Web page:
Lynn Petukhova of Columbia University and a research staff
assistant to Dr. Angela Christiano explains the National Alopecia
Areata Registry samples in her lab and on her computer.
To fast-track identification of an existing treatment that may work for alopecia areata, NAAF established a special alopecia areata clinical research task force to screen leading candidates from this sizeable list. We hired a research consultant to generate more information about each type of treatment, and then at the end of October we held an all-day meeting of task force members, NAAF Scientific Advisory Council members, other researchers and NAAF board members to develop criteria and guide the selection of leading treatment candidates.
Of course, our efforts to identify effective treatments are not limited to this group of autoimmune treatments. For example, we are working with several labs to study a unique laser treatment device.
Another aspect of our Treatment Development Program involves reaching out to companies that own patents to or manufacture these treatments. We plan to hold a briefing meeting with many of these companies, invite them to collaborate on testing their treatments in alopecia areata patients.
Our two-pronged research efforts—undertaking basic immunology research and testing existing treatments—would be a relatively unguided were it not for key research breakthroughs reported in 2010. Years back NAAF provided Dr. Angela Christiano of Columbia University with her first research grant, and she has now discovered the genetic basis of alopecia areata. Dr. Christiano and her team have found eight genes that clearly contribute to alopecia areata, including one gene that plays a possible role in the onset of the disease. This was reported in the July 1, 2010, issue of the internationally ranked scientific journal Nature, as well as on the NAAF website, in NAAF Newsletters and E Newsletters and via a webinar. Dr. Christiano, a NAAF Scientific Advisory Council member, also presented her findings at NAAF’s annual international patient conference in Indianapolis in late June.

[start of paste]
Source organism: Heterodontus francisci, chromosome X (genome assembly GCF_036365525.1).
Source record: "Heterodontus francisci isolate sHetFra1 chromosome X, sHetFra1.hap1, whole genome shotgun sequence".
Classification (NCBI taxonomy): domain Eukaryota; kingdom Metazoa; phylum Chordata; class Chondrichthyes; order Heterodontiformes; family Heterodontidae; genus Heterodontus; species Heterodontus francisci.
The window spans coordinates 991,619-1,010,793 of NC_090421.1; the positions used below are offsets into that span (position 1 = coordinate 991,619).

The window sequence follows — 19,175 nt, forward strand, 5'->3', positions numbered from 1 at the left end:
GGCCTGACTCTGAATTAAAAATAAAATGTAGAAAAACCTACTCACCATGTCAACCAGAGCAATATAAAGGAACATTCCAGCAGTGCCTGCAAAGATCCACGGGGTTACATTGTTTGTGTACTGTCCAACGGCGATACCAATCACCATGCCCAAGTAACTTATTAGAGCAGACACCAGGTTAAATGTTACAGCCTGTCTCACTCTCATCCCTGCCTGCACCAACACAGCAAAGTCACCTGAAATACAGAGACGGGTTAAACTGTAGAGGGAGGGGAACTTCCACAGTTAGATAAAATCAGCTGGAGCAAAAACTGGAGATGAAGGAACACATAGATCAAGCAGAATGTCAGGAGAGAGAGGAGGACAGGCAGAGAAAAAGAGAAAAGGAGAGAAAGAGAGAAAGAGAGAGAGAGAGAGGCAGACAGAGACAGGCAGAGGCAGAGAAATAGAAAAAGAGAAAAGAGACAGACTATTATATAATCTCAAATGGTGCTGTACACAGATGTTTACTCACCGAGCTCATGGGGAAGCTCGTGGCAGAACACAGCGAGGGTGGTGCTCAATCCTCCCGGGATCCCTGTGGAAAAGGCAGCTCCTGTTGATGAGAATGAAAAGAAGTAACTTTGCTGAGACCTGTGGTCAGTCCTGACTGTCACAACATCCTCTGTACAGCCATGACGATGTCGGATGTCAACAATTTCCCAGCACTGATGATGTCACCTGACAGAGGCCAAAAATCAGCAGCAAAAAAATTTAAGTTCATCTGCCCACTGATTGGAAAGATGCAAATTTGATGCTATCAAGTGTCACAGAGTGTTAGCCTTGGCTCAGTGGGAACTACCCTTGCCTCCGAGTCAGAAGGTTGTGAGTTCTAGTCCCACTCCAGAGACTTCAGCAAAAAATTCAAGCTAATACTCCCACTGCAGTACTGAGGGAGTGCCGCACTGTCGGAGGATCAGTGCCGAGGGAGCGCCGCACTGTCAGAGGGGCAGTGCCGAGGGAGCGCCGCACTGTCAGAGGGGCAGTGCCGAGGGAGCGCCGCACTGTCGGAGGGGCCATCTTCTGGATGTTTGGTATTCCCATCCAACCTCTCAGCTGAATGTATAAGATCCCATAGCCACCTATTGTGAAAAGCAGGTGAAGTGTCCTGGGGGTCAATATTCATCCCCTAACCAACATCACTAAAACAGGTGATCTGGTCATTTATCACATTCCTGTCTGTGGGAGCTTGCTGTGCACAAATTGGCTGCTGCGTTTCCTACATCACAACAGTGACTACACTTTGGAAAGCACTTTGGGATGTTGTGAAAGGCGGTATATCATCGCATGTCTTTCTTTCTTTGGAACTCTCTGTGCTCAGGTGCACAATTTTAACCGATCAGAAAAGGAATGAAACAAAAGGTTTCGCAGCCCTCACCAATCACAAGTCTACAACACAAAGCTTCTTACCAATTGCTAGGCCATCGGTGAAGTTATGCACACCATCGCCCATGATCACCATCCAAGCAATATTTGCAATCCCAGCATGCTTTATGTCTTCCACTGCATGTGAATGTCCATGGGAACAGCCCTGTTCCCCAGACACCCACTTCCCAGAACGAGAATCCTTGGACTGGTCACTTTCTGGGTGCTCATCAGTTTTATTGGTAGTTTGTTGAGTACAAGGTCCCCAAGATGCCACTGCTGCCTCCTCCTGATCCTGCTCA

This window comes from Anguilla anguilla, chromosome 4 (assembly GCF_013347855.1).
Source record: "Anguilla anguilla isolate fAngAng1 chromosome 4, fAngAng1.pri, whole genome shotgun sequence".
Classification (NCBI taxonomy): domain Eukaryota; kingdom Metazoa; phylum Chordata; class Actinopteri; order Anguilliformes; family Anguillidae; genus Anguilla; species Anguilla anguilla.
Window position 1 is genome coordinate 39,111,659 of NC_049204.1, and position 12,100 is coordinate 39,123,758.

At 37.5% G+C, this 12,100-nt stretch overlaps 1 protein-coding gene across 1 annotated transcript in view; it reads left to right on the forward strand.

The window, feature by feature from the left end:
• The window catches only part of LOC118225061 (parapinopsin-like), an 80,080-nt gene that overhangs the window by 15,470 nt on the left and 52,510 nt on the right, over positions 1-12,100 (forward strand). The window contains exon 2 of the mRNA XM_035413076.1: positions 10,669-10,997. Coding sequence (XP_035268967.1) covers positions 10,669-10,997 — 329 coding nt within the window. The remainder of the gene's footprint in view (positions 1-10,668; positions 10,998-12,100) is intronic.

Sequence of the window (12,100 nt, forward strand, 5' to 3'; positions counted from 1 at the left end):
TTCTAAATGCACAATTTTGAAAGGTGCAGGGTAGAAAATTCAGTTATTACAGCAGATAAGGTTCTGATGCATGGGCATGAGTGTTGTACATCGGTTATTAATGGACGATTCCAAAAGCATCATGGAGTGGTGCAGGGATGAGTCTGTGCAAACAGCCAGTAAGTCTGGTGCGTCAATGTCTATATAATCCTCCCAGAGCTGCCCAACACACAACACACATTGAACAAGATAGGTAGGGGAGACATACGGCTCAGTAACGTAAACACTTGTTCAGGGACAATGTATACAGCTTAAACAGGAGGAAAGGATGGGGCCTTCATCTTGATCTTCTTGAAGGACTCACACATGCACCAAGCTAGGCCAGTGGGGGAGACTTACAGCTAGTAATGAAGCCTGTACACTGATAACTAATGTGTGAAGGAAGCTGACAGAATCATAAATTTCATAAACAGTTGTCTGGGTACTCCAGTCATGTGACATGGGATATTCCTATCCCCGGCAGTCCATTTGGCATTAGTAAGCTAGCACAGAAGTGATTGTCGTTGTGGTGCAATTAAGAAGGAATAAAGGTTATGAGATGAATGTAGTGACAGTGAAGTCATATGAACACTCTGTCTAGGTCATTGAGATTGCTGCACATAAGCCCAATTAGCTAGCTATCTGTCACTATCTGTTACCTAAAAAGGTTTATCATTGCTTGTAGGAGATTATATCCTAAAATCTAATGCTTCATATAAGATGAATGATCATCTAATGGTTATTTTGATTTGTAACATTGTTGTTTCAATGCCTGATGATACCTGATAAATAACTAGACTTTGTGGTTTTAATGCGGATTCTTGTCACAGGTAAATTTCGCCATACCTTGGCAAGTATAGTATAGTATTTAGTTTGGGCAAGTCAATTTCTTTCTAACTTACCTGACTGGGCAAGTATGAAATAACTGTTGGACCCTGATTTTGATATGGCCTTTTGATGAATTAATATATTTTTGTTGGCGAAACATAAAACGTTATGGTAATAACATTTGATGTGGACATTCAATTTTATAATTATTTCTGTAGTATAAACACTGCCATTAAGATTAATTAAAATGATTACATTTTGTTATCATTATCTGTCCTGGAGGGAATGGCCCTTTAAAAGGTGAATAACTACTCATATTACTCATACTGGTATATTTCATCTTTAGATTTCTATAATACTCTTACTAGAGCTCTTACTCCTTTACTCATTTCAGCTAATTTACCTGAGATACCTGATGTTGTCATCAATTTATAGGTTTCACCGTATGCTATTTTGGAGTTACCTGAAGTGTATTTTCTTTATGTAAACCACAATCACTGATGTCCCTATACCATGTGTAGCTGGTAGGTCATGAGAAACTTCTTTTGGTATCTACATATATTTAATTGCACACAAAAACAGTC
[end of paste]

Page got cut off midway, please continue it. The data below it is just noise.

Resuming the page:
With Dr. Christiano’s findings, our ongoing research efforts can be more targeted. We might even be able to generate a test that validates the presence of alopecia areata at a genetic level and helps to better target and validate treatments. Clinical research will be improved if we can validate the makeup of subjects and create a biochemical marker for success.
At this point, we are moving forward with all aspects of our program. We are funding both the basic science and clinical aspects of treatment development, and we are also reaching out to organizations ranging from the National Institutes of Health and professional societies to potential allies in genetically-related autoimmune fields like diabetes and the many corporations that may collaborate on treatment development.
The goal of the Treatment Development Program is to produce a treatment that restores hair growth. We can achieve this in a short amount of time if we can find an existing treatment that is already on the market, proven safe for patients, and, most importantly, effective for alopecia areata. Our overall timeframe to screen compounds is three to seven years.
Our other immunology approach will build on the recent discovery of the cause of alopecia areata and will developing what will likely be a unique treatment. This approach will undoubtedly take longer, but the answers it will provides make it immensely important long-term.
These two approaches each require millions of dollars of investment. As always, NAAF is dedicated to obtaining the maximum from outside resources—leveraging government, partner and corporate dollars—and we will continue our efforts to generate ever-broader support for our mission, cause and plan. But as in the past, the importance of your major gifts to our research investment efforts will be the most vital.
This is the most exciting time we have experienced in the history of NAAF. There is more focus to our research and therefore much more hope than ever before. What excites us most at this moment is knowing how much the development of an effective alopecia areata treatment will mean to people of all ages who have lost their hair.
Please contact the NAAF office or Vicki Kalabokes to learn how you can be involved with this program.